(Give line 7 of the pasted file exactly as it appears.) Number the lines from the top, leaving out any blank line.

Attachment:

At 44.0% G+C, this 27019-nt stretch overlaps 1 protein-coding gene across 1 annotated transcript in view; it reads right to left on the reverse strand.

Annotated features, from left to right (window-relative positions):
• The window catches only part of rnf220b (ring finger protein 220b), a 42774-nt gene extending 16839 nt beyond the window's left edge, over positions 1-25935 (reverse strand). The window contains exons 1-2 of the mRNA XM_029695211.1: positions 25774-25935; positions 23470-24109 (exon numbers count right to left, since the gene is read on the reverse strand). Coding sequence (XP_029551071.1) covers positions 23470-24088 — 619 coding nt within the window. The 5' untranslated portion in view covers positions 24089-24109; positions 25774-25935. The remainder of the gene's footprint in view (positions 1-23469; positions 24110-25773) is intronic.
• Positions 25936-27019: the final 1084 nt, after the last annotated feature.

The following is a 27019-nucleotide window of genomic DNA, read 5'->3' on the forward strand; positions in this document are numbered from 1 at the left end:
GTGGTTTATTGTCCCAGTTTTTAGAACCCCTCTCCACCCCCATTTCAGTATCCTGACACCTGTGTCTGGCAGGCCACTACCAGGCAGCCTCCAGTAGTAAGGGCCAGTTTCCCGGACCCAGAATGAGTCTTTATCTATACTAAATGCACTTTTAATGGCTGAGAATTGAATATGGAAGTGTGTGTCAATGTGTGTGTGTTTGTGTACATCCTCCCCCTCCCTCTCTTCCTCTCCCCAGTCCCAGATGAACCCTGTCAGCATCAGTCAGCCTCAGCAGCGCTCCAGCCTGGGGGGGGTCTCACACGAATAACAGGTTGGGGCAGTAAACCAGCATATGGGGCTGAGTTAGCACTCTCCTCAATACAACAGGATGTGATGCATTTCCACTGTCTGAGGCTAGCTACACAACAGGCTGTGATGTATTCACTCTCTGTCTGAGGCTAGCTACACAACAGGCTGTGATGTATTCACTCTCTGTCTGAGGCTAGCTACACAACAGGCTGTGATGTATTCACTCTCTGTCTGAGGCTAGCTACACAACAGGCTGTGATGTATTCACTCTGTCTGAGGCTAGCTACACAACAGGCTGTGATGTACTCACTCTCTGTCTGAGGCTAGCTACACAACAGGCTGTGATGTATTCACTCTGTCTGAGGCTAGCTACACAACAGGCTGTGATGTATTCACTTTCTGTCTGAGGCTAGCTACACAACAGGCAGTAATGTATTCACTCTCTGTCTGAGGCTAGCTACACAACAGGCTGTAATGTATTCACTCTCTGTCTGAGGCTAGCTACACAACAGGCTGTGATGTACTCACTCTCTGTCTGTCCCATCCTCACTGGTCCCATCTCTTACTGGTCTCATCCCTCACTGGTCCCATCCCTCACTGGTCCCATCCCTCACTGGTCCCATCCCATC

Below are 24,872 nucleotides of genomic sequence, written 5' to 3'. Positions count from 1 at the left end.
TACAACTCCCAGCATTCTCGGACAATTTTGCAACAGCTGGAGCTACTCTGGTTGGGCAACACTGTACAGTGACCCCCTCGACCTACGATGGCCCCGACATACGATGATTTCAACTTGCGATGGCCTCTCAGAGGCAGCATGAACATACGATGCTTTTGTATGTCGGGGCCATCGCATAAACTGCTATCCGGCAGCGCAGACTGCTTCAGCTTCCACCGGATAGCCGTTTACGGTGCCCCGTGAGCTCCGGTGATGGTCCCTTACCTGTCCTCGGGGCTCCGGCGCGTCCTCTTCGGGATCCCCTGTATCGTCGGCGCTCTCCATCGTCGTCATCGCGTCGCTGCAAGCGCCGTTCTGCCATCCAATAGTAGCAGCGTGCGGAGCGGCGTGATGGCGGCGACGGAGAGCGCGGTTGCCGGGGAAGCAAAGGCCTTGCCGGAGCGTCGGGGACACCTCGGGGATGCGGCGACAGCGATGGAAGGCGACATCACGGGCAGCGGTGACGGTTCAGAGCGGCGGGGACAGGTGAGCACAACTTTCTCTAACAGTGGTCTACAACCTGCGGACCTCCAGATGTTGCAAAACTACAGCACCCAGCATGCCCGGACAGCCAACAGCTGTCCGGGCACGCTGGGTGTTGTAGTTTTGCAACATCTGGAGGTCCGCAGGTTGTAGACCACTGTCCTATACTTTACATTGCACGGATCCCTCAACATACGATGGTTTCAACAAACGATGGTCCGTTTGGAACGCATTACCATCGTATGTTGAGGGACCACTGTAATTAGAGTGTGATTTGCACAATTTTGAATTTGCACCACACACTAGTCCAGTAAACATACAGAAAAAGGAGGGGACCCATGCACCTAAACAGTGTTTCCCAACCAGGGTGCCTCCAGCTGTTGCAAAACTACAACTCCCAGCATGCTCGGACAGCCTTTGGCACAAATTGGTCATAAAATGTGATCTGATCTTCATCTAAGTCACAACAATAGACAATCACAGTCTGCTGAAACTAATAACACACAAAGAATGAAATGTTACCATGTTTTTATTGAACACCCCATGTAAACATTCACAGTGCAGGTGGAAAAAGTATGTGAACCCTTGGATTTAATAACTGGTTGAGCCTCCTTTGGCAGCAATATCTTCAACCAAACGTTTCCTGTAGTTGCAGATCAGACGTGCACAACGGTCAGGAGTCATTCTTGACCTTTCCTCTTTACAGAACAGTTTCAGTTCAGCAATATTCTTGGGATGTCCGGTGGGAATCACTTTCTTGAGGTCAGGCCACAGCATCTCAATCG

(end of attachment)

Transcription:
Below are 24,872 nucleotides of genomic sequence, written 5' to 3'. Positions count from 1 at the left end.